Guy Kawasaki loves Google+ so much, he wrote a book about it: What the Plus?

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Since I've been rather slow to get on the Google+ bus, I invited Guy to Marketing Smarts to talk about why I should give it a(nother) shot, and in this week's episode (which you can listen to above), that's exactly what he did.

The Four Ps

Guy started by explaining the differences between Google+ and the other major social media platforms (Facebook, Twitter, and LinkedIn), and he did it with four Ps:

  • Twitter, he said, was all about "Perspectives." It's the place where you share opinions, news, and quick updates such as, "The line at Starbucks is long" or "My cat just rolled over."
  • Facebook is about "People," specifically people you already know, your "existing social connections"—people you grew up with, went to school with, slept with, etc.
  • LinkedIn is about "Pimping." You use it to find work or to find folks with particular skills and professional connections.
  • Google+, he explained, was about "Passion." As he described it, when he got on Google+ he didn't start out looking for people he already knew; he looked for people who shared his passion for photography and as a result met photographers and photography enthusiasts—such as Thomas Hawk and Dave Powell—with whom he had no prior connection. 

Accordingly, he instructed me to start exploring Google+ by focusing on my passions and searching out folks who shared them. 

The Power of Circles

The next thing that Guy pointed out was the power of circles, the metaphor that Google+ uses to help you organize the people you follow or are connected with.

I mentioned to Guy that many people using Twitter, for example, don't understand that anyone can see their tweets unless their account is protected. Indeed, even if one's account is protected, all the people who follow you will see your tweets. There is no mechanism on Twitter for tweeting at a subgroup of followers; it's everybody or nobody.

On the Facebook front, who sees your updates (not to mention the updates you see regularly) is determined by EdgeRank—an algorithm that decides which updates to show in your feed. You may be friends with hundreds of people, but, as you may have noticed, you don't see all of them in your stream. Why not? Because, unless you've liked or commented on their updates in the past, the algorithm begins to think that you aren't that interested in seeing them, so it suppresses them.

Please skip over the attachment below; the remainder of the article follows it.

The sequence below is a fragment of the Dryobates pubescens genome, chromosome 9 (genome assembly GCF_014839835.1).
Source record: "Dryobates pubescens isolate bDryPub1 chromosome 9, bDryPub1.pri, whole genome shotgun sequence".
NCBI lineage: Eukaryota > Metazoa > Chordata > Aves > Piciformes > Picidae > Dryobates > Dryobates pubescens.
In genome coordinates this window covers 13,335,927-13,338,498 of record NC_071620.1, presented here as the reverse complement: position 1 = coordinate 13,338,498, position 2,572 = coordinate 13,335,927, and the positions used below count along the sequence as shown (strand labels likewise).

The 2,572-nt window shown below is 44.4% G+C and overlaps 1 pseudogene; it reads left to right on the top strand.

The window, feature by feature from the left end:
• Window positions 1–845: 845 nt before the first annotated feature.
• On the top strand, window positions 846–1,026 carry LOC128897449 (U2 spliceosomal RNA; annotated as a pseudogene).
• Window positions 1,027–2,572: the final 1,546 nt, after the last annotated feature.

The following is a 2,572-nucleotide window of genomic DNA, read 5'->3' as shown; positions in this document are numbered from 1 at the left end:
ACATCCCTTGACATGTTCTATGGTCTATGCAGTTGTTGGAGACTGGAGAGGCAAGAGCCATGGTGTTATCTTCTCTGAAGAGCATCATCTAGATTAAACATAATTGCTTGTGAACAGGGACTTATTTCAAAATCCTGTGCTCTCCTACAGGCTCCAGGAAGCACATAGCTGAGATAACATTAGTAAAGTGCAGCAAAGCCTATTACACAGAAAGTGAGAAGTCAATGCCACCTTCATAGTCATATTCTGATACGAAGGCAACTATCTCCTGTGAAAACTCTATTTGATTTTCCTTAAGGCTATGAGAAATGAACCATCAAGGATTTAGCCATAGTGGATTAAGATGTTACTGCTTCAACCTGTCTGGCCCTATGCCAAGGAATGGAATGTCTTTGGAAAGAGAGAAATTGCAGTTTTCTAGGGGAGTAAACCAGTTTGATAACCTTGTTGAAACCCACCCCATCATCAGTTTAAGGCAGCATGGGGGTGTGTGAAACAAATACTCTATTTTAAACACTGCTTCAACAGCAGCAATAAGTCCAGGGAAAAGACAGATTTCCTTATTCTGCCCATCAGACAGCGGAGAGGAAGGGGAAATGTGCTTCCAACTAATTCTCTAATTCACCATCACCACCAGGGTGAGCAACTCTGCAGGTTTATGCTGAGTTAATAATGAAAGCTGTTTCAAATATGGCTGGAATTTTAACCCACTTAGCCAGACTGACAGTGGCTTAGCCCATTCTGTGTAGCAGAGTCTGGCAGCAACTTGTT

Calling the EdgeRank system "slightly bizarre"—if you're friends with a hundred people, do you really only want to know what's up with 10 of them?—Guy pointed out two benefits of Google+ and its circles:

  • First of all, Google+ doesn't filter updates. You can, if you want, see everything posted by the folks you follow.
  • Second, circles allow you to organize your connections into specific groups ("Photographers," "Politicos," "Close Friends," etc.) and then specify which group or groups will see the things you share, allowing you to broadcast or narrow-cast your updates at will.

Hangouts: "Like Skype on Steroids"

Hangouts on Google+ are video conferences that can include up to nine people but can be watched by any number and will also be automatically recorded. It's like "Skype on steroids," Guy told me. 

To put things in perspective, Guy said that instead of using Skype, as we were, "We  could have seven more people with us and then we could have millions of people watching this and then millions more could watch it on YouTube later. All for free!"

With no real parallel on any of the other social platforms, Hangouts are one true differentiator for Google+ (and one, frankly, I'm chagrined to say I have not yet explored).

This Is Google for Crying out Loud!

I must say that reading Guy's book and talking to him did pique my interest in Google+ (where I've had an account for a year but have done precious little outside of posting photographs).

Nevertheless, I'm already fairly active on Twitter and Facebook and I've had a hard time incorporating Google+ into my social media consumption habits. Adopting Google+ is going to require some effort on my part and, as Guy himself said, "Very few of us wake up in the morning saying, 'God. If there was only one more place I could interact!"

So, why should I (or anyone) put in that effort? 

One simple reason may be, as Guy put it, "It's hard to bet against Google."

They do "own the river [of search]," after all, and, who knows, Google+ may actually represent the future of social platforms. Being a relatively late entrant to the game could be an advantage since Google can learn from the success and mistakes of its competitors and create something truly new and different and, possibly, even better. 

With 150 millions active users, Google+ isn't going anywhere. The question is, How many more people will go there? Will you?

If you'd like to hear my entire conversation with Guy you may listen above or download the mp3 and listen at your leisure. Of course you can always subscribe to the Marketing Smarts podcast in iTunes or via RSS and never miss an episode! 

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